— A Brief History of the United States • John Bach McMaster

... pressed. The result was that a transformed company sat down to tea. The feeling wore off, as Ida said, but at first cleanliness meant positive discomfort, taking the form of loss of identity and difficulty of mutual recognition. They looked at their hands, and were amazed at the whiteness that had come upon them; they kept feeling their faces and their ordered hair. But the appetite of one and all ...
— The Unclassed • George Gissing

... room. The newspaper reporters made their pencils fly. Mr. Braham again swept his eyes over the house as if in approval. When Laura at length raised her eyes a little, she saw Philip and Harry within the bar, but she gave no token of recognition. ...
— Innocents abroad • Mark Twain

... had followed upon the heat of a very sultry day, which had greatly tried the sufferer. Wolfe looked up, and saw his friend beside him, and smiled in recognition of his attentions. ...
— French and English - A Story of the Struggle in America • Evelyn Everett-Green

... prairie and lingering in the branches of the old forest trees along the river until they fell upon the ear of the roaming savage, and arrested his careless footsteps. The voice of prayer was heard, breathing to heaven in fervid accents a recognition of the Divine goodness, and an humble consecration of devout worshippers, and the fair land they had adopted as their home, to God. The Gospel Message heralded the dispensation of grace, mercy and peace alike to all, bearing in its wings the gift of healing, and a glorious prophecy ...
— Thirty Years in the Itinerancy • Wesson Gage Miller

... by the subordinate legislature, then by the superior Parliament. Those restrictions on the Irish Legislature which are imposed in order to protect the religious or economic interests of a minority within the State, or as a recognition that there are certain kinds of laws which it is morally wrong to pass, fall into an altogether different category. By implication they morally bind the superior Parliament too, and are irrelevant, therefore, to the question of representation. They will be necessary, no doubt, in the ...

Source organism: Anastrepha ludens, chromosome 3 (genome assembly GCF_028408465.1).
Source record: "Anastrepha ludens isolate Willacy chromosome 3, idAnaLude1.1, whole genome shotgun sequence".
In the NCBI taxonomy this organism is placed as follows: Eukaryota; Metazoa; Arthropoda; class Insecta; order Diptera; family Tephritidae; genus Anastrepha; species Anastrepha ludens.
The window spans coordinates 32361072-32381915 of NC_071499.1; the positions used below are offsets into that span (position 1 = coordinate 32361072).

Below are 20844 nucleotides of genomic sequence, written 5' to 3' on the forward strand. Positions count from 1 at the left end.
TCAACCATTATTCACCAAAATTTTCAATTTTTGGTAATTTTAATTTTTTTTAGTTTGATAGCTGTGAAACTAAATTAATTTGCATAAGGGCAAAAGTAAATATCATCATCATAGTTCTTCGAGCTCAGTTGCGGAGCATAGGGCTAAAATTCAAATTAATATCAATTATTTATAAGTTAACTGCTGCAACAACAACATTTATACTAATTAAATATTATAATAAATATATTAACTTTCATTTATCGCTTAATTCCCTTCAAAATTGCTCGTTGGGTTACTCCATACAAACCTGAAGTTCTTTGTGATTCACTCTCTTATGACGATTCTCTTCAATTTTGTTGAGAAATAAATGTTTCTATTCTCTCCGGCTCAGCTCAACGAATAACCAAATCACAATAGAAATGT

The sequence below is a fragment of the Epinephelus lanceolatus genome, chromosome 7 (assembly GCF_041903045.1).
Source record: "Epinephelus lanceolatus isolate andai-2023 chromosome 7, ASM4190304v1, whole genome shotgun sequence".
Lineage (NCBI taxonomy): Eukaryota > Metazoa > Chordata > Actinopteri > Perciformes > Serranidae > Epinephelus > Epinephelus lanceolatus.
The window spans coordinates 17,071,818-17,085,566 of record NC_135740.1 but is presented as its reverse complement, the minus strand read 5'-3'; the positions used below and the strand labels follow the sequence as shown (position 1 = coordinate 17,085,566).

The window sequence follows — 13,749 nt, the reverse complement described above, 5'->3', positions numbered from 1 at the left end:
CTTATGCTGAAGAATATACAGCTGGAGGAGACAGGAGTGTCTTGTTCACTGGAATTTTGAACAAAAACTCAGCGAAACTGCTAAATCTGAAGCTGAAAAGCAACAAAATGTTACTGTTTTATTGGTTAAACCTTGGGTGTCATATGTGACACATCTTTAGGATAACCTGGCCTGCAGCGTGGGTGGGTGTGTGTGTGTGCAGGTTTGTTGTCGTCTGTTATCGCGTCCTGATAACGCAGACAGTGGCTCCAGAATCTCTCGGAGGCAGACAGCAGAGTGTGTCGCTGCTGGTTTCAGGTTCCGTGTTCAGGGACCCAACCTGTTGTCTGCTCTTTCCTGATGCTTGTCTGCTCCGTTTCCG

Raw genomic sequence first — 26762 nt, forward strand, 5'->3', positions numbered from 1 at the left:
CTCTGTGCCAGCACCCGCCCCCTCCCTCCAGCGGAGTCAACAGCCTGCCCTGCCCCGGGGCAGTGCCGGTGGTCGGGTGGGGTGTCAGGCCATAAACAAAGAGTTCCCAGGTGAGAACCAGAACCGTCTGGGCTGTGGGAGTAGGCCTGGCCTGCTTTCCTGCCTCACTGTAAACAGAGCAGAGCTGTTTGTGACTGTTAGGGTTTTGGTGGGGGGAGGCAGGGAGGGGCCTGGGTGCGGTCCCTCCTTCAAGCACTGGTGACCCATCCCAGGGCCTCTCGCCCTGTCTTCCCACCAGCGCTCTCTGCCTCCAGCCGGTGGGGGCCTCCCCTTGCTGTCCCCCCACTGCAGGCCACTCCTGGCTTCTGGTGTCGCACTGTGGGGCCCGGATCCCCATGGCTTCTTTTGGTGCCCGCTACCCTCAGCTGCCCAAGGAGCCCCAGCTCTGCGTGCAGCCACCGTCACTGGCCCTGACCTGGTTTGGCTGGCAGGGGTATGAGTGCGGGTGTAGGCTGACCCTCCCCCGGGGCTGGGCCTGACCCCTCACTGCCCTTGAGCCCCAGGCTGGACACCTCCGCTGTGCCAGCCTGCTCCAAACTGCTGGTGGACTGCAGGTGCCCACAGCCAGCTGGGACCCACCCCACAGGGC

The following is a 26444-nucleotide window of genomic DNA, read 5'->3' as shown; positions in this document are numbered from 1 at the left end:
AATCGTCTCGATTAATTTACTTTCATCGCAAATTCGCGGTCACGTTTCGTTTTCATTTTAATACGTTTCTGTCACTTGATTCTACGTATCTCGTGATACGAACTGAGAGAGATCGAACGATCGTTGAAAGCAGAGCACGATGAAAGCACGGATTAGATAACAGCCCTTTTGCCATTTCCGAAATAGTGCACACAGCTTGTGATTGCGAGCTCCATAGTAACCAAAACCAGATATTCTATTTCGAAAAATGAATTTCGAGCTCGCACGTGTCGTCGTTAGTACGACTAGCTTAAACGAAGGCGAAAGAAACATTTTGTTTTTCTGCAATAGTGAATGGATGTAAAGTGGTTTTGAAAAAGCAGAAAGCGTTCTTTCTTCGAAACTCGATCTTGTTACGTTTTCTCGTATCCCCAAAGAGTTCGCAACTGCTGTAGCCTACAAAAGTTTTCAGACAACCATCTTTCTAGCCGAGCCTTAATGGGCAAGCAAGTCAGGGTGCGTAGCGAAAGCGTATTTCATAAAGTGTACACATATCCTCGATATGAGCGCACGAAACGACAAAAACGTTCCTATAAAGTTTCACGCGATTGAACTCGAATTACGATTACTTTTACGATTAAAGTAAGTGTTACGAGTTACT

— The Framework of Home Rule • Erskine Childers

... been a member in Zion's Church, naming the class she belonged to. Isabella almost instantly recognized her as a sister in the church, with whom she had knelt at the altar, and with whom she had exchanged the speaking pressure of the hand, in recognition of their spiritual sisterhood; little thinking, at the time, that they were also children of the same earthly parents-even Bomefree and Mau-mau Bett. As inquiries and answers rapidly passed, and the conviction deepened that this was their sister, the very sister they had heard so much of, ...
— The Narrative of Sojourner Truth • Sojourner Truth

... globes were loaded into the car—half a dozen of them—and Mr. Emerson drove back to the house. As he stopped at the side porch for a last word with his wife he gave a cry of recognition. ...
— Ethel Morton's Holidays • Mabell S. C. Smith

... has a foundation established by usage as a recognition of social needs, and intended to prevent rudeness and confusion; intended also to make polite society polite. We must conform, according to our circle, to social conventions as thus established, since they are the ripened results of long and varied ...